Leave the PCA, take a beating from oh-so-loving brothers

When Jason Stellman wrote a sincere and respectful letter to the Presbyterian Church in America about his decision to leave that denomination, the arrogant and hateful blowback from some members was so severe that he decided to stop blogging for a while just to keep his Christian composure.

I guess being Truly Reformed means never having to demonstrate the Fruits of the Spirit.

Your election to salvation is irrevocable, so you can act like a total shit.

And everyone else already has been damned or saved, so you don’t have to worry about your Christian witness. Just hold the occasional lecture on sovereignty and anticipate your great reward.

‘Studying less while the economy burns’?

Even if both Barack Obama and Mitt Romney can tap dance on water and heal the stupid with spit and dirt, nothing can stop the bad economic news to come….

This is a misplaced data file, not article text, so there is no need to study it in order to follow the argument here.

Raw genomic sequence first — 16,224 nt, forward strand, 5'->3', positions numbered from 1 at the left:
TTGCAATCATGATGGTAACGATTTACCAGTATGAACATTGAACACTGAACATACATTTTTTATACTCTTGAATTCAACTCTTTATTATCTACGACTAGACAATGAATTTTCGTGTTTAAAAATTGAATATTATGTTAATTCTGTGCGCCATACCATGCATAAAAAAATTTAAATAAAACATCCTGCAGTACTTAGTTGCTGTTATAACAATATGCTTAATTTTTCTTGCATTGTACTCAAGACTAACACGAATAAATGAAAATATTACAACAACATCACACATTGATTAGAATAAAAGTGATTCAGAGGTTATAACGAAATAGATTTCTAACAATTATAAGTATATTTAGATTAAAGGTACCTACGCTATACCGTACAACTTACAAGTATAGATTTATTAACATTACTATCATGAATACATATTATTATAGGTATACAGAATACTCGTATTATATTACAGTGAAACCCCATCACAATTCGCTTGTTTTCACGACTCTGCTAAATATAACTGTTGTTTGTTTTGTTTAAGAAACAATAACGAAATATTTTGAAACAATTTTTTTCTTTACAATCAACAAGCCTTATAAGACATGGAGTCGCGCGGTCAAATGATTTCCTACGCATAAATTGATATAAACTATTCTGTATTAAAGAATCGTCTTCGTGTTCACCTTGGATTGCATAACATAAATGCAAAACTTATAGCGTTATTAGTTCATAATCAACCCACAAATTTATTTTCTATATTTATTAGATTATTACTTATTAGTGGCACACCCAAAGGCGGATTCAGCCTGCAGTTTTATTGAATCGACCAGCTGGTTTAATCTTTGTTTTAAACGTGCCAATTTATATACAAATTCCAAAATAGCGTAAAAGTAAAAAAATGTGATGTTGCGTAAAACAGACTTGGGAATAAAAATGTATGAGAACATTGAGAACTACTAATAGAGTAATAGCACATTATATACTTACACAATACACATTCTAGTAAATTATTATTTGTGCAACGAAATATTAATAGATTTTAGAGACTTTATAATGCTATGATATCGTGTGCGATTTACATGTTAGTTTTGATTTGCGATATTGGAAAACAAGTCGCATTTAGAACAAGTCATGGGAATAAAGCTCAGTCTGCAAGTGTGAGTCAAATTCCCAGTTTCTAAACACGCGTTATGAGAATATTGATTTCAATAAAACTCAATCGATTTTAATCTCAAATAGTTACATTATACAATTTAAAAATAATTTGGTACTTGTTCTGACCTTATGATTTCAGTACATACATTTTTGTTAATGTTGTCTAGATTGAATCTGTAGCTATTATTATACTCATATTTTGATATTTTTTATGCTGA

Just in time, college students across America have launched a strategy to deal with this crisis: Study less.

Less studying, as you might recall, is a time-honored approach to getting a good job and staying ahead in a global economy that’s competitive and tanking.

Read the full column HERE.

Libertarian politics and Christians

It seems odd that Christians would be divided between two U.S. presidential candidates who (regardless of the winner) will continue the Washington-as-usual method of implementing coercive measures to move the failed machinery of government.